On a practical level, 70% of the U.S. population identifies as “Christian.” This 70% controls, through their incomes, an estimated $7.7 trillion, the equivalent of the third largest Gross Domestic Product (GDP) in the world. The two larger GDPs are those of the entire U.S., at $19 trillion, and China, at $12 trillion.
One working estimate of the cost to reduce the U5MR is $5 billion more a year. If church members, which is a smaller number than those identifying as “Christian” in the U.S., decided to provide the $5 billion, it would cost them, on average, $26 a year.
Here are some other numbers to put that $5 billion into perspective. No doubt, the 70% of the U.S. population that identifies as “Christian” probably also contributes to this spending.
- $91 billion: The 2016 video game industry.
- $9.4 billion: The at-home coffee market in 2017.
- $18.2 billion: The amount Americans spent on Valentine’s Day in 2017.
- $14.1 billion: The estimated cost of 2018 Super Bowl game-day parties.
- $9.1 billion: The estimated amount Americans spent on Halloween in 2017.
Numbers like these, according to empty tomb, inc., demonstrate that the problem is not the cost of helping, in Jesus’ name, to reduce the U5MR. The problem seems to be one of organization and mobilization of church people.
As one strategy, empty tomb plans to relaunch its Mission Match® Web site, with a focus on 40 countries.
The Mission Match effort of empty tomb will offer Matching Contributions to congregations that apply to carry out mission projects. To qualify for a Matching Contribution, the congregation’s mission project will target one of the 14 causes of death in children under age 5 in one of 40 countries.
One goal of Mission Match is to encourage churches across the theological spectrum to help, in Jesus’ name, close the “Promise Gap.”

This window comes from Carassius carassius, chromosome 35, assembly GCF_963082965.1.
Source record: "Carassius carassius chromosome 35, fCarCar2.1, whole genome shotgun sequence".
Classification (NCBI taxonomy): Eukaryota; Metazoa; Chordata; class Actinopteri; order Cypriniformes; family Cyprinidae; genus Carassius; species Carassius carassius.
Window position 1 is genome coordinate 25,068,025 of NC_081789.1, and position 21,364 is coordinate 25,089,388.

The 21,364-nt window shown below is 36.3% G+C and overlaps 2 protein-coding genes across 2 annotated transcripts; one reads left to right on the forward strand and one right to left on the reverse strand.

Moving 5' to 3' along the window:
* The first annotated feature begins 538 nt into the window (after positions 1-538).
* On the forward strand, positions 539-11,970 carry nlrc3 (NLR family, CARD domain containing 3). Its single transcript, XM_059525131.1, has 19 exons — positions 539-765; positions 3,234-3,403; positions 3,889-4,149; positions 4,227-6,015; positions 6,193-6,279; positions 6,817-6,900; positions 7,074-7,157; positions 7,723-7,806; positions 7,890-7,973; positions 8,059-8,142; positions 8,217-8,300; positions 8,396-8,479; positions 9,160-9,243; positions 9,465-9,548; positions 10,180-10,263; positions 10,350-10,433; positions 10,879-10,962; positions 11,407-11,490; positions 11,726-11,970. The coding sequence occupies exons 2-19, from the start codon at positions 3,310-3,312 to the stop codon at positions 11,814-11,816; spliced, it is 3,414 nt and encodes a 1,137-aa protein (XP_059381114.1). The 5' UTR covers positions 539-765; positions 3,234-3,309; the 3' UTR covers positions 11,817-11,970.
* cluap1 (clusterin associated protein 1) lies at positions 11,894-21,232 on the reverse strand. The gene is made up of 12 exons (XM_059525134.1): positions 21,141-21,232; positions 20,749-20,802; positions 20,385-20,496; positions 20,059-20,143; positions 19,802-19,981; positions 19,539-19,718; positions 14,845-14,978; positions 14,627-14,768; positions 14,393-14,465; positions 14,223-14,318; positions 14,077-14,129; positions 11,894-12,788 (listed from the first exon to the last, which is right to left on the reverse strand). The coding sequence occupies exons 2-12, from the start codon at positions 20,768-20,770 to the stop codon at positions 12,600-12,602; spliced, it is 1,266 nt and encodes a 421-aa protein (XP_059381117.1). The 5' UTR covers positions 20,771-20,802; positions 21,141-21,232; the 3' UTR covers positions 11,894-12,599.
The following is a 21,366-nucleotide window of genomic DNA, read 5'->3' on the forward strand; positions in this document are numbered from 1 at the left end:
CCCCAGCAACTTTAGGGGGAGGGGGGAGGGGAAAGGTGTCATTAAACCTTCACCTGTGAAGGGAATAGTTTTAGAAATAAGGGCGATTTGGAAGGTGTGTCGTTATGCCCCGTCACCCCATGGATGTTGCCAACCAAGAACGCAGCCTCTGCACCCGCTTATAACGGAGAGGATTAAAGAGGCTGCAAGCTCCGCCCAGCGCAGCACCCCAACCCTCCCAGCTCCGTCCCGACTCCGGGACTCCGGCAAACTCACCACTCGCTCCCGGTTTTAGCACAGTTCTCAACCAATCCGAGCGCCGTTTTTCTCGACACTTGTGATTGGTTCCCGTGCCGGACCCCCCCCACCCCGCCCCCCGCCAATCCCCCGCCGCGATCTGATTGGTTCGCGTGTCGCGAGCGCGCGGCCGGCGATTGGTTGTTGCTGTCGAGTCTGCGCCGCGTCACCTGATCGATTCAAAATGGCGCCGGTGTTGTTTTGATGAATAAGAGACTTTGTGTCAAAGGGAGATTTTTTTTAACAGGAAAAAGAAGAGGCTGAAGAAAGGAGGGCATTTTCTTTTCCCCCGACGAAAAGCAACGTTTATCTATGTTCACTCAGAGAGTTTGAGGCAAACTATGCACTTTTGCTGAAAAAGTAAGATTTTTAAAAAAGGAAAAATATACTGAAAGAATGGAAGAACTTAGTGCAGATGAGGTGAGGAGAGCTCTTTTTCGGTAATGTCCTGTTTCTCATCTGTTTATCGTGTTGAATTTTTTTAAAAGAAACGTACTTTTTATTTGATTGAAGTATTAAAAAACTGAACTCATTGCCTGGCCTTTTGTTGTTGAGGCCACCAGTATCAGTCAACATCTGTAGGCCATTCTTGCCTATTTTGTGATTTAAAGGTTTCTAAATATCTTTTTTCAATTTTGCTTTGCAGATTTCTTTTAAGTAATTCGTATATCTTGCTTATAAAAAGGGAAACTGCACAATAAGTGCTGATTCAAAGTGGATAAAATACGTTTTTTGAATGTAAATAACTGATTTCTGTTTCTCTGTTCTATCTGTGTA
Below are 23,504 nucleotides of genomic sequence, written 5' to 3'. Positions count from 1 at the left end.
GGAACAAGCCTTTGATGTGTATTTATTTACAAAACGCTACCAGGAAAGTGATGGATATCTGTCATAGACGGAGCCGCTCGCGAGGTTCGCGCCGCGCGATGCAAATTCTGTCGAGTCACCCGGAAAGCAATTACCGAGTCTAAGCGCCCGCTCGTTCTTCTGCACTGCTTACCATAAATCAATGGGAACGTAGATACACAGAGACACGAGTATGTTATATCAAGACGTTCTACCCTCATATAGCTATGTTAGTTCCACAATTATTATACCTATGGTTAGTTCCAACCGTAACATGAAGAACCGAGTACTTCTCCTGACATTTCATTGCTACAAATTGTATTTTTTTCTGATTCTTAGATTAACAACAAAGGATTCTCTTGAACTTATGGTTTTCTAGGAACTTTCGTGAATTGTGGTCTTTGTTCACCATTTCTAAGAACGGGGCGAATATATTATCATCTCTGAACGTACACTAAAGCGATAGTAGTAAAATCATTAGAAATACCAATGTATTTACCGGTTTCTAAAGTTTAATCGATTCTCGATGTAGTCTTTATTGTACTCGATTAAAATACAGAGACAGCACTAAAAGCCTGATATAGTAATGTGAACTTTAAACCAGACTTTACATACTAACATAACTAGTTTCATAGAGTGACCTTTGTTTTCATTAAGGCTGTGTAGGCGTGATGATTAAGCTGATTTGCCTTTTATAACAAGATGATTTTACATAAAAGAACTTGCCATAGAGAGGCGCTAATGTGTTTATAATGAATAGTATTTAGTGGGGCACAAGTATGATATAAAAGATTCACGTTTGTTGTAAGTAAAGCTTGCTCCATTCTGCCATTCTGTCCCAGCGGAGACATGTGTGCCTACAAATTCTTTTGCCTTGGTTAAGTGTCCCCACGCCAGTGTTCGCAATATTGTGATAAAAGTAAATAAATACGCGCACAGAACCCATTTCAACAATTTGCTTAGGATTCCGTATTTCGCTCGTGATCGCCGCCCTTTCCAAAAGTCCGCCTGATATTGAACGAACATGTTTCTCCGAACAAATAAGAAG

In 1990 and again in 2000, over 180 world governments “promised the children of the world” to reduce the global Under-5 Mortality Rate (U5MR), according to UNICEF. By 2015, according to a UNICEF and WHO report, although progress had been made toward reducing child deaths, the goal had not been reached.
The difference between the goal and actual rate of reduction is labeled the Promise Gap by empty tomb.
Further, 40 countries are behind the curve in the level of progress needed to meet the next goals set to reduce their U5MRs, according to an empty tomb analysis. It is these 40 countries that will be the focus of empty tomb’s Mission Match when it relaunches this summer.
empty tomb sees Mission Match as offering an alternative to the uncomfortably possible Thanos school of thinking, with real-world application.
The launch goal is for the Mission Match Web site to be up by midsummer. Congregations will be able to apply for Matching Contributions on the Web. Also, individuals who want to support Mission Match, and its positive agenda, will be able to donate to the pool of funds offered as Matching Contributions. If an individual wants to donate now to Mission Match, designated donations to Mission Match can be made through the empty tomb Web site.
The empty tomb research discussion on trends in church giving and membership is available in The State of Church Giving through 2015: Understanding the Times (Champaign, IL: empty tomb, inc., 2017), the 27th edition in the series. The book is available through Wipf and Stock Customer Service by phone at 541-344-1528 or orders(at)wipfandstock.com, or through amazon.com.